With a referendum approaching, and the people of Britain set to decide on whether the country should remain as part of the European Union, there’s been plenty of discussion around the potential implications of ‘Brexit’ on the aviation industry.
Airlines are among those that have benefited the most from EU agreements on open airspace and free movement of people, and a Brexit would undoubtedly raise the need for negotiation between governments to ensure that UK airline’s current access to the skies is maintained.
Should Brexit win the vote, arguably the most significant renegotiation that would need to take place is the UK’s membership of the European Common Aviation Area (ECAA). As an EU member, the UK aviation industry currently benefits from access to the ECAA, defined by bilateral agreements between European countries. There are some non-EU countries which also signed the agreements, back in 2006 (Norway, Iceland and Albania among them).
If the UK were to leave the EU, its airlines would no longer enjoy automatic access to this liberalised market, although the UK might be expected to negotiate continued access.
However, a report from the Centre for Aviation, which takes a comprehensive look at the implications for aviation if the UK leaves the EU, explains that should the UK vote to leave, it would not be guaranteed ECAA status. Membership would be contingent on the UK submitting to EU conditions, as well as also broader EU regulation to do with other areas such as state aid and competition.
The implication here is that if a future non-EU UK wanted to remain part of the ECAA, it would still be bound by EU rules, but would no longer have a voice in shaping them.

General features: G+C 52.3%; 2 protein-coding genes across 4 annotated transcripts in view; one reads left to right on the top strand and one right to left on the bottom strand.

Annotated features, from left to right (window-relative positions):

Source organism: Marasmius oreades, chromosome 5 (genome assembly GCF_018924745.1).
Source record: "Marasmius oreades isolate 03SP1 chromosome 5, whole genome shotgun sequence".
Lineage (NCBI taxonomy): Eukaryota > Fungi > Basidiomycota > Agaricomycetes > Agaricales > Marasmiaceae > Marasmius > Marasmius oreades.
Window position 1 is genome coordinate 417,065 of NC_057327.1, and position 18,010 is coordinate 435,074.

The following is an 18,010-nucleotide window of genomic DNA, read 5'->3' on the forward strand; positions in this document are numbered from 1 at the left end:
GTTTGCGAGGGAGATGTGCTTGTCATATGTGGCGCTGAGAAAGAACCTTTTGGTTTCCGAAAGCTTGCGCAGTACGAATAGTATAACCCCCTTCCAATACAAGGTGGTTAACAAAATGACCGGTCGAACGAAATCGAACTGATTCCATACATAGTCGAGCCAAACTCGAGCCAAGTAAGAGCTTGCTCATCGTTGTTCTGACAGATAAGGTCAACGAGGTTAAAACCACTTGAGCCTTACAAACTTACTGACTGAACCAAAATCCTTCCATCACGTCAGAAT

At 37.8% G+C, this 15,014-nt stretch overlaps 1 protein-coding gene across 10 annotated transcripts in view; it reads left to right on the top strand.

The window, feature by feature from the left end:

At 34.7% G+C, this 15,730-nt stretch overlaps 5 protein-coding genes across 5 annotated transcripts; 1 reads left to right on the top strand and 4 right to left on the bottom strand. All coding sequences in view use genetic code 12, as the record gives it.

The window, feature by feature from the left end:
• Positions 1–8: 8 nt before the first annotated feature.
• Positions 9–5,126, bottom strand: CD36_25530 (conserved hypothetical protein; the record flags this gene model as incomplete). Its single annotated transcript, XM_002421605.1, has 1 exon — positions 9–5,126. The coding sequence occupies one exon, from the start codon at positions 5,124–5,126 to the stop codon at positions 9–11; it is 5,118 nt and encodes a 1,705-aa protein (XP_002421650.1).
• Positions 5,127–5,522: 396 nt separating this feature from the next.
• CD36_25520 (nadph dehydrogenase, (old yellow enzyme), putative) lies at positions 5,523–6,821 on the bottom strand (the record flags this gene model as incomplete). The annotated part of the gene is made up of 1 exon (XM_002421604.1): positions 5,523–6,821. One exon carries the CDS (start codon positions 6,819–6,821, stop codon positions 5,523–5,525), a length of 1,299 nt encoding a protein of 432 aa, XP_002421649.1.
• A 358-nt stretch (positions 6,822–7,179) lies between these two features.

Another option for the UK, the report states, could be to negotiate a new UK-EU agreement on a bilateral basis, similar to the agreement on air transport between Switzerland and the EU. However, as the report states, this bilateral agreement also relies on several other trade agreements remaining stable and in place.
After the UK-EU agreements are taken care of, there are still other potential agreements to be brokered; the UK would need to either negotiate continued access to the EU-US open skies agreement, which allows the airlines of both parties to fly from anywhere in the EU to anywhere in the US and vice versa, or make its own agreement with the US. All of these agreements would have to be finalised during a two-year exit period.
Perhaps the most significant impact of Brexit would be that the UK would no longer have the same influence over a large proportion of EU rules and legislation, both aviation and broader issues, that its current status as an EU member state gives it. As Borge Brende, Norway’s foreign minister, has observed, “Our arrangement . . . is that we have to implement all the EU directives. We are not around the table when these are discussed in Brussels.”
So what do the airlines think?
A number of top players in the industry have spoken out on the issue. Lufthansa CEO Carsten Spohr has been open in his hope that Britain will remain, saying, “I am certain that Brexit would result in lower growth in Europe and that would lead to less demand from customers,” he said, speaking in Duesseldorf in mid-June. “We’re preparing for Brexit just as we would any other possible crisis, and a crisis is how I would describe it. I hope it won’t come to it though.”